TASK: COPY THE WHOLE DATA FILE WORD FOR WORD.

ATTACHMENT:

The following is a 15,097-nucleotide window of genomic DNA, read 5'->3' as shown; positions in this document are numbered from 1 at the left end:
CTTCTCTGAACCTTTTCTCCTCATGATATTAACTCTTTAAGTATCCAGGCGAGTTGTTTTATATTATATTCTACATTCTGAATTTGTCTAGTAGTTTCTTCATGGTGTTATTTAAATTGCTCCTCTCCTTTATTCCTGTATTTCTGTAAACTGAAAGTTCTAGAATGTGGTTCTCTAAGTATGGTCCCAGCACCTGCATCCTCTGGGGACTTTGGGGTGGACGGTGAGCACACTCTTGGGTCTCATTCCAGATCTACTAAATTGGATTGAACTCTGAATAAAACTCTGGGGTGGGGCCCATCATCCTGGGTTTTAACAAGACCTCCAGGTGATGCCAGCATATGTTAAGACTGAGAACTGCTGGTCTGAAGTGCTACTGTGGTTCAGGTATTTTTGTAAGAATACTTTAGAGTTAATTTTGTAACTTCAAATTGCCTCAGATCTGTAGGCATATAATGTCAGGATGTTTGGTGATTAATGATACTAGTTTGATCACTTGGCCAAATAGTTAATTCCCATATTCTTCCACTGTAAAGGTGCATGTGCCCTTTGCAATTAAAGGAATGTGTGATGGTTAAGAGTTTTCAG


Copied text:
The following is a 15,097-nucleotide window of genomic DNA, read 5'->3' as shown; positions in this document are numbered from 1 at the left end:
CTTCTCTGAACCTTTTCTCCTCATGATATTAACTCTTTAAGTATCCAGGCGAGTTGTTTTATATTATATTCTACATTCTGAATTTGTCTAGTAGTTTCTTCATGGTGTTATTTAAATTGCTCCTCTCCTTTATTCCTGTATTTCTGTAAACTGAAAGTTCTAGAATGTGGTTCTCTAAGTATGGTCCCAGCACCTGCATCCTCTGGGGACTTTGGGGTGGACGGTGAGCACACTCTTGGGTCTCATTCCAGATCTACTAAATTGGATTGAACTCTGAATAAAACTCTGGGGTGGGGCCCATCATCCTGGGTTTTAACAAGACCTCCAGGTGATGCCAGCATATGTTAAGACTGAGAACTGCTGGTCTGAAGTGCTACTGTGGTTCAGGTATTTTTGTAAGAATACTTTAGAGTTAATTTTGTAACTTCAAATTGCCTCAGATCTGTAGGCATATAATGTCAGGATGTTTGGTGATTAATGATACTAGTTTGATCACTTGGCCAAATAGTTAATTCCCATATTCTTCCACTGTAAAGGTGCATGTGCCCTTTGCAATTAAAGGAATGTGTGATGGTTAAGAGTTTTCAG